“The biggest thing that I learned about myself is what I enjoy and what I don’t enjoy within design. I found my strength in logical problem solving and interaction design, and my weakness in visual design. This has allowed me to deliberately ask for opportunities in my areas of weakness, allowing myself to step out of my comfort zone and grow.” — Yuhui Mao

Design Associates virtual team bonding during the pandemic.

“After a whole year working with my nice teammates, I feel like I’ve gained so many things but from different perspectives. Not only about design skills but also I’ve learned a lot about collaboration, communication and leadership skills. I really enjoy talking with different people, learning from their stories, work styles, and experiences.” — Jun Ye


If you want to go fast, go alone. If you want to go far, go together.

Today’s society has glorified fast careers based on hustle culture and the grind. Hustle culture doesn’t take breaks, doesn’t sleep, and pushes to maximize every minute of the day. The impact of hustle culture has shown putting the body in a state of fight-or-flight, leading to a lack of trust, feeling unstable in one’s environment, inducing high stress and ultimately becoming unsustainable. This way of thinking assumes that humans are valued only for their productive output rather than their humanity.

While DAP is considered an accelerated program, its “fast” approach is based on the belief that knowledge is power which reinvests itself into one’s personal and professional growth. The program weaves collaboration and knowledge sharing across multiple roles, products and diverse backgrounds. According to the National Education Association, “collaborative learning has been shown to not only develop higher-level thinking skills in students, but boost their confidence and self-esteem as well.” DAs learn in a cohort setting, which is composed of about 10 designers working on a vast array of projects across the Yahoo brands. They share and present their designs with each other, fostering transparency across the business and how decisions are made, while learning each other’s processes and design thinking.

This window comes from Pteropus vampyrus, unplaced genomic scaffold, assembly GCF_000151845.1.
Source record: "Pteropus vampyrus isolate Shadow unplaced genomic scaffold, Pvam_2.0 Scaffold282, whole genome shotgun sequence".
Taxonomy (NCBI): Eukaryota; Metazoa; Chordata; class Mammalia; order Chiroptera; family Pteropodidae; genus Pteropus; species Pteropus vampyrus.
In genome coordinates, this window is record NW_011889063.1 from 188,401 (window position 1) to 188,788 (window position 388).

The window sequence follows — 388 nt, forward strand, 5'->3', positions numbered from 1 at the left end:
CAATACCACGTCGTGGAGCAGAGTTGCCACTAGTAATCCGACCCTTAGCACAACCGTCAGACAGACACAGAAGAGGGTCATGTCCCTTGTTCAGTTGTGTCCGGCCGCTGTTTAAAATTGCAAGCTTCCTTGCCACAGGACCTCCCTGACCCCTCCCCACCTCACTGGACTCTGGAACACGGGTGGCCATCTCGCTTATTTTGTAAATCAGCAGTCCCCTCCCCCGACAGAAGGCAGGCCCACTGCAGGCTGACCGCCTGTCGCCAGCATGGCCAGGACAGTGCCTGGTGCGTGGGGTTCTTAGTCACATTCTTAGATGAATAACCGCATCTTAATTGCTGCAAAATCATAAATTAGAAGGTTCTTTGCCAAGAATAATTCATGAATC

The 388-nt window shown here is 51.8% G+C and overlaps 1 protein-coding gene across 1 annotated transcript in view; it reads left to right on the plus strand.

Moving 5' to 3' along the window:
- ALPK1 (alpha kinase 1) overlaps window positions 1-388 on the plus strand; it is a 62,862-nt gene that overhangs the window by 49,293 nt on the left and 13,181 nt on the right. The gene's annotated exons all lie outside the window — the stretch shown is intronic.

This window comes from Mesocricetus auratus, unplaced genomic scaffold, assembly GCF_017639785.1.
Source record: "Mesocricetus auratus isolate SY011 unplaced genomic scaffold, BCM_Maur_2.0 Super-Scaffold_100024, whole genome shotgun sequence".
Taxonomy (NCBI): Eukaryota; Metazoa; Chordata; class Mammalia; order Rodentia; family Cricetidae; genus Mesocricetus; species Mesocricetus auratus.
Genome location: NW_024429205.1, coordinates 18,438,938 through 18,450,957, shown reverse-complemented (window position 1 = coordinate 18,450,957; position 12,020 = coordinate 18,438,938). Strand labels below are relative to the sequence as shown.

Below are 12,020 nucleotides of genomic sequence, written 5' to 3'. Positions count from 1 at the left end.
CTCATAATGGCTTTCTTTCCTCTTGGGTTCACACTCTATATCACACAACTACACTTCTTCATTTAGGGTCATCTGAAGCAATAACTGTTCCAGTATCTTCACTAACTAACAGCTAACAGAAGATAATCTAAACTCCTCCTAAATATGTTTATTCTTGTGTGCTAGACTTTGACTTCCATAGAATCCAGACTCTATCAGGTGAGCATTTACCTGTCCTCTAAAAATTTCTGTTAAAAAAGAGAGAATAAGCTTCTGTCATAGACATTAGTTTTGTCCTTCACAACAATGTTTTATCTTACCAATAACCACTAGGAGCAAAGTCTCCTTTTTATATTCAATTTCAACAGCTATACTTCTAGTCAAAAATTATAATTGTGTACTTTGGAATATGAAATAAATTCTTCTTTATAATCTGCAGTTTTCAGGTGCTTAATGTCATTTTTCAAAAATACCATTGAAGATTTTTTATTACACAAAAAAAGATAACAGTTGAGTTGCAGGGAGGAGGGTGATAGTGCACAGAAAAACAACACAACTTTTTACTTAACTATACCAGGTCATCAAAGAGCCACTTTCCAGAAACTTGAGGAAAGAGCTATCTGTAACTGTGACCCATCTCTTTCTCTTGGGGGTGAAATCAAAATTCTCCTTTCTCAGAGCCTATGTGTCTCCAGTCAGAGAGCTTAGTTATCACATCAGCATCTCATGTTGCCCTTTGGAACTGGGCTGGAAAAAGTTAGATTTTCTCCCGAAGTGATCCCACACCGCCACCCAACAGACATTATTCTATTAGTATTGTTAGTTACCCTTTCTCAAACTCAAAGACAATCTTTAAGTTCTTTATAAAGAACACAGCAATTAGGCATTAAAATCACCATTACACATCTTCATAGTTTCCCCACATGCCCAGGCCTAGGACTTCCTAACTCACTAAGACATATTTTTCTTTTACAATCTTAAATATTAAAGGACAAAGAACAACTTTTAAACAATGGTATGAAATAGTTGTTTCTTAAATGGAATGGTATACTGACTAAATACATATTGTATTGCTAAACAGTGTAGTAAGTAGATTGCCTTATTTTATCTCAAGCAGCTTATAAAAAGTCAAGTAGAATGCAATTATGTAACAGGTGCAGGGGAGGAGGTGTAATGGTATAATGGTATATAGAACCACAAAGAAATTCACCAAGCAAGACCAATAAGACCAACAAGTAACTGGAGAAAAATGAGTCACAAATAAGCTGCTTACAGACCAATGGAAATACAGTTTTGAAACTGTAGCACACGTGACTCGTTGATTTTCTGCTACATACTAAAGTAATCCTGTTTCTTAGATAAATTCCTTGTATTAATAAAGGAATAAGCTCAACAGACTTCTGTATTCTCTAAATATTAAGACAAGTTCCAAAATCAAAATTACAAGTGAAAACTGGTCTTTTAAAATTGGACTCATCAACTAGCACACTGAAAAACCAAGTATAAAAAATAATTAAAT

“The thing that surprises me the most is how supportive the program is. Starting from the interview, the program assigned me with an onsite buddy to make sure I was not too nervous and had all the information I needed. After joining, the program assigned me with an onboarding buddy to ask silly questions and an official senior designer as my mentor. Mentors from the program have made themselves extremely accessible, allowing me to approach all questions in terms of personal struggles and career development. They have provided many many valuable insights especially during the year-end team changing period, advising me to collect the right information and make the best decision for myself.” — Yuhui Mao

2021 cohort in Sunnyvale, CA

“I am an introverted person, and sometimes I’m just too shy to share something with a big group of people. But I’m so glad that DAP has a lot of opportunities to allow us to share something with large groups of people. It not only helped me to develop my skill set of public speaking but also those DAP events helped me to learn from each other and built a ton of trust in the team.” — Jun Ye


Start your Product Design career with Yahoo

Yahoo Design Council prides itself on its culture and DAP alumni satisfaction rate. Keeping our designers fulfilled, happy, curious and growing has shaped the success of our design team and the products they build. Yahoo strives to practice what it preaches and the Design Associate Program was created to reflect its values and commitment to design excellence.

“In the DAP, I feel like we are really like a big family, everyone is so nice and we had a lot of fun together. We play together, we learn together and we laugh together.” — Jun Ye

The design team is always expanding with stand out talent, unique backgrounds, and curious minds. To find out more information on how to get involved, visit or follow us on Instagram & Linkedin.